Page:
It's past ten o'clock at night and I'm at home after an exhausting, exhilarating, inspiring day. I've decided to blog about it right now; keeping my hands busy at the keyboard will prevent my giving in to a strong impulse to paint all the dining room chairs cobalt blue and butter yellow.
I can't help it. I just spent eight hours with Brandon Mably and Kaffe Fassett.
Brandon was ringmaster for a full-day workshop on color knitting. I've never seen anyone at the helm of a class so kinetic. He was everywhere in the room at once–encouraging, explaining, cajoling. We undertook a simple chart, Kaffe's well-known Persian Poppies, using a method of color selection that required us to relinquish a certain amount of control over the finished product.
That idea gave me the Creeping Shivers, but one is either a man or a mouse so I decided to throw caution to the wind and play along. After all, Brandon is famous for knowing how to mix colors, whereas my idea of Mardi Gras is three shades of gray in one sock.
I had only been working on my swatch for a couple of rows when it became obvious that with this sort of selection at hand,
I nevertheless opted to wind two balls composed entirely of the same hushed, restrained, lukewarm colors I invariably pick for every project I design myself.
Well, it became obvious to Brandon, anyhow. He took away the darker of the two balls I was using and, without so much as a by-your-leave, simply ripped out the next of the three shades of respectable brown and substituted something else. If you look very closely, perhaps you can spot the place where Brandon subtly altered my palette.
Yeah. Right there.
Instead of decking him like a red-blooded American male I just kept knitting, and I'll be damned if the son of a bitch didn't turn out to be right. In context, that deep rose brought the whole section to life and spared me knitting poppies that looked like, as Brandon put it, "burnt doughnuts." (If you've had enough of knitting workshops where everybody's stuff, no matter how terrible, is showered with gooey praise...sign up for Brandon. It's refreshing.)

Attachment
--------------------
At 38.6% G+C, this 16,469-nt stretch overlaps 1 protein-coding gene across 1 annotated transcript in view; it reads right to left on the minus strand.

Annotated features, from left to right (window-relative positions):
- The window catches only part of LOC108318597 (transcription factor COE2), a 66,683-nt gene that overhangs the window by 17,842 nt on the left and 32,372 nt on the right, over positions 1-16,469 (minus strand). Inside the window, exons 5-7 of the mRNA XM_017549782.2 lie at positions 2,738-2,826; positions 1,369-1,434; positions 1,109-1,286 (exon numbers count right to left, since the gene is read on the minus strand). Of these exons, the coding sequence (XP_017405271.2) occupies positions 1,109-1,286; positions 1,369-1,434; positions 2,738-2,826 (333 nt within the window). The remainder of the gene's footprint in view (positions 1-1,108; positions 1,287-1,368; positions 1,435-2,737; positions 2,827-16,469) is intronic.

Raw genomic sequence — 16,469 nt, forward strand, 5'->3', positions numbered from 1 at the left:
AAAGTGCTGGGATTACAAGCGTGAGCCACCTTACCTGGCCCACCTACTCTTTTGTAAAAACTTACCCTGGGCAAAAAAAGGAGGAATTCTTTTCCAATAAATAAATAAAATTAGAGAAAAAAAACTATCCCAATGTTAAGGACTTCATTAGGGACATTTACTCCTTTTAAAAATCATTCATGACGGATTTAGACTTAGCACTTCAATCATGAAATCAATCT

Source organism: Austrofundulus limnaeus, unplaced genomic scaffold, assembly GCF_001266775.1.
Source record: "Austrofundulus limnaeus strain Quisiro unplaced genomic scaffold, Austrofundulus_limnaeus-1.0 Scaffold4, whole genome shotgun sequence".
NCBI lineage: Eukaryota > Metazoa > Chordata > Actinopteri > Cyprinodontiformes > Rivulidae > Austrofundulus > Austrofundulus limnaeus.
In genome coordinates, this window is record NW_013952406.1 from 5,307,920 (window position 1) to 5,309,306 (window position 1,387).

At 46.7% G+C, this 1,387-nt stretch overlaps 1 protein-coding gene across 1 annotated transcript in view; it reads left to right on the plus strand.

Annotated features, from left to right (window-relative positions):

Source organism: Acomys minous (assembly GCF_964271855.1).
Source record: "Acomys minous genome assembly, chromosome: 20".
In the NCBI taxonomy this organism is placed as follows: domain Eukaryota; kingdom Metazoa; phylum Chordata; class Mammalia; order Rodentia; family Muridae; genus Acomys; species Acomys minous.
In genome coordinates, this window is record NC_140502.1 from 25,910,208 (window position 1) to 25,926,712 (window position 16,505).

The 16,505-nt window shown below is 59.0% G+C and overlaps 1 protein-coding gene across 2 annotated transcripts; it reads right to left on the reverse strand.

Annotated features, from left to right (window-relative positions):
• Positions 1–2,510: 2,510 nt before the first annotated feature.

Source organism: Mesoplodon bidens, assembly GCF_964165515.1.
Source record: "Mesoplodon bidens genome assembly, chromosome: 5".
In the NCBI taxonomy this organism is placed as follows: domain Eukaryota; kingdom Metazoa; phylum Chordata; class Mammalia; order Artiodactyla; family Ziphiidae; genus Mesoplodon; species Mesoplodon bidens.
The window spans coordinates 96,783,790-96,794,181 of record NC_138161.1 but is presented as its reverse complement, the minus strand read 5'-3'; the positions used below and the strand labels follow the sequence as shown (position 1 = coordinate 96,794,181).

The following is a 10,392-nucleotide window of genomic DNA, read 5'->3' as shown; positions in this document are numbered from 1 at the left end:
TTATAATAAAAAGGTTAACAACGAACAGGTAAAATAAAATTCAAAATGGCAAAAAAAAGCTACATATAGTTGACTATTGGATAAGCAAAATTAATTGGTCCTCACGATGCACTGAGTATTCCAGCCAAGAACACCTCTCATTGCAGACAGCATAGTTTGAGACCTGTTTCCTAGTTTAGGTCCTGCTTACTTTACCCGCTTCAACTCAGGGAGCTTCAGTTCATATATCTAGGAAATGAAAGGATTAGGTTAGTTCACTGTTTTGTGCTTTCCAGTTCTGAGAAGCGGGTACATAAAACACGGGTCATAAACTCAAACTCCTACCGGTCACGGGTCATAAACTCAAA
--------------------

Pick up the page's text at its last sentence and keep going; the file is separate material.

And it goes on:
When we broke for lunch, all the swatches went up on the board for charette and it was dazzling to see how one pattern changed in different yarns arranged by different hands.
In the second half of the workshop I went in and made some changes to my colors, and for the first time actually enjoyed playing with colors instead of just picking one color to pair with grey and rushing out of the yarn store.
I think that in the end, the swatch showed some improvement, although as I grew more excited about the colors my chart reading went straight to hell.
In the final critique, Brandon paid me the compliment of saying if he saw my swatch worked into a scarf he'd run down the street after it for a closer look.
I considered pinning it to the seat of my pants.
Kaffe's lavishly illustrated lecture took place in the evening. I can't do it justice in a retelling. He took us through a selection of his pieces (and quite of few of Brandon's), dwelling on what inspired them and what made them tick.
I was particularly fascinated at the number of ways the guy can re-work a motif in different media. A found fabric inspires a piece of knitting, which becomes a piece of needlepoint, which turns into a tapestry, which shows up in a painted still life. Over and over. And in each case instead of the new version looking like, say, knitting pretending to be tapestry (the kind of thing I loathe), the adaptation breathes new life into the motif. Genius.
I came away with a renewed urge to create and a seismic shift in my awareness of color.
Both events were well-attended, but the day was particularly special for me. In spite of all that was happening the Star Attractions graciously sat for portraits. Ladies and gentlemen, may I present Knitters 0162 and 0163 of the 1,000.
It is a comfort to know that whatever may happen with this project, whatever I may do for the rest of my life, I have already assured myself a place in the History of Knitting as the man who got Kaffe Fassett to knit with bone white Cascade 220.